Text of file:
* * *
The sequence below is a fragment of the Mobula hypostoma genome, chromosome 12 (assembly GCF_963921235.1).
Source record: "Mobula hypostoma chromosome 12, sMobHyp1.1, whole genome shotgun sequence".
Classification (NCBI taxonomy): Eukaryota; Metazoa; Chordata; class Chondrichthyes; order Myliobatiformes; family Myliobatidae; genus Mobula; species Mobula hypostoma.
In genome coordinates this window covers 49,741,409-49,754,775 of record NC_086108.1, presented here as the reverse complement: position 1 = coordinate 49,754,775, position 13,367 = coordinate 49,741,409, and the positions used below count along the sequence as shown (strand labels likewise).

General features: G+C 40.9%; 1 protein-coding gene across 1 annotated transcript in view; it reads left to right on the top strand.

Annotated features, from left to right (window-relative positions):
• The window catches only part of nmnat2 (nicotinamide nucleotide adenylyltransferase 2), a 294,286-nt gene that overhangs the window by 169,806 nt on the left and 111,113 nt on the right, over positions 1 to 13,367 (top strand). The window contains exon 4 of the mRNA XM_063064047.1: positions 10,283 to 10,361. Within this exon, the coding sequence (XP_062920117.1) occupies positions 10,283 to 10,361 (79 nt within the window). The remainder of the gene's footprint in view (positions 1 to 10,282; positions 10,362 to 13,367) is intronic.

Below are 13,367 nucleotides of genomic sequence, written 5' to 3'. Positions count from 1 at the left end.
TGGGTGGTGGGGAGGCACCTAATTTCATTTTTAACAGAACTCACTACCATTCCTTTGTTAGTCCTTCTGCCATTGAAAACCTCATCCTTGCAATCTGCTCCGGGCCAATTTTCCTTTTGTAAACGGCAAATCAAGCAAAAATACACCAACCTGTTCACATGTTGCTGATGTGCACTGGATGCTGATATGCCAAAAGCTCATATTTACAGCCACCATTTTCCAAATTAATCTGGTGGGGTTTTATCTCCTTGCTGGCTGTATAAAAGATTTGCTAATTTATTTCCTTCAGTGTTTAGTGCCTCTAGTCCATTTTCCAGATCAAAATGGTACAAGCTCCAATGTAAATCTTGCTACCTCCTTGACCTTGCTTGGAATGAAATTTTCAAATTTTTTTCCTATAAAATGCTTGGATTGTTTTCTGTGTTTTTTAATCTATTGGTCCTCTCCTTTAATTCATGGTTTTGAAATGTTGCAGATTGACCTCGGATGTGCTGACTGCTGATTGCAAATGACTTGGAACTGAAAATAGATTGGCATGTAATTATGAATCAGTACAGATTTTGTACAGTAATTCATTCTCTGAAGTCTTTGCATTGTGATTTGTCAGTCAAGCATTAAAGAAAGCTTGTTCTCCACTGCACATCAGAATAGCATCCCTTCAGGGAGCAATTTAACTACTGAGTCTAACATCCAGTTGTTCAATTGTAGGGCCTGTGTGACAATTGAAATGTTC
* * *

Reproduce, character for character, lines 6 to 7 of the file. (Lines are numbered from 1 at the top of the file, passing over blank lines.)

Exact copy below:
Annotated features, from left to right (window-relative positions):
• The window catches only part of nmnat2 (nicotinamide nucleotide adenylyltransferase 2), a 294,286-nt gene that overhangs the window by 169,806 nt on the left and 111,113 nt on the right, over positions 1 to 13,367 (top strand). The window contains exon 4 of the mRNA XM_063064047.1: positions 10,283 to 10,361. Within this exon, the coding sequence (XP_062920117.1) occupies positions 10,283 to 10,361 (79 nt within the window). The remainder of the gene's footprint in view (positions 1 to 10,282; positions 10,362 to 13,367) is intronic.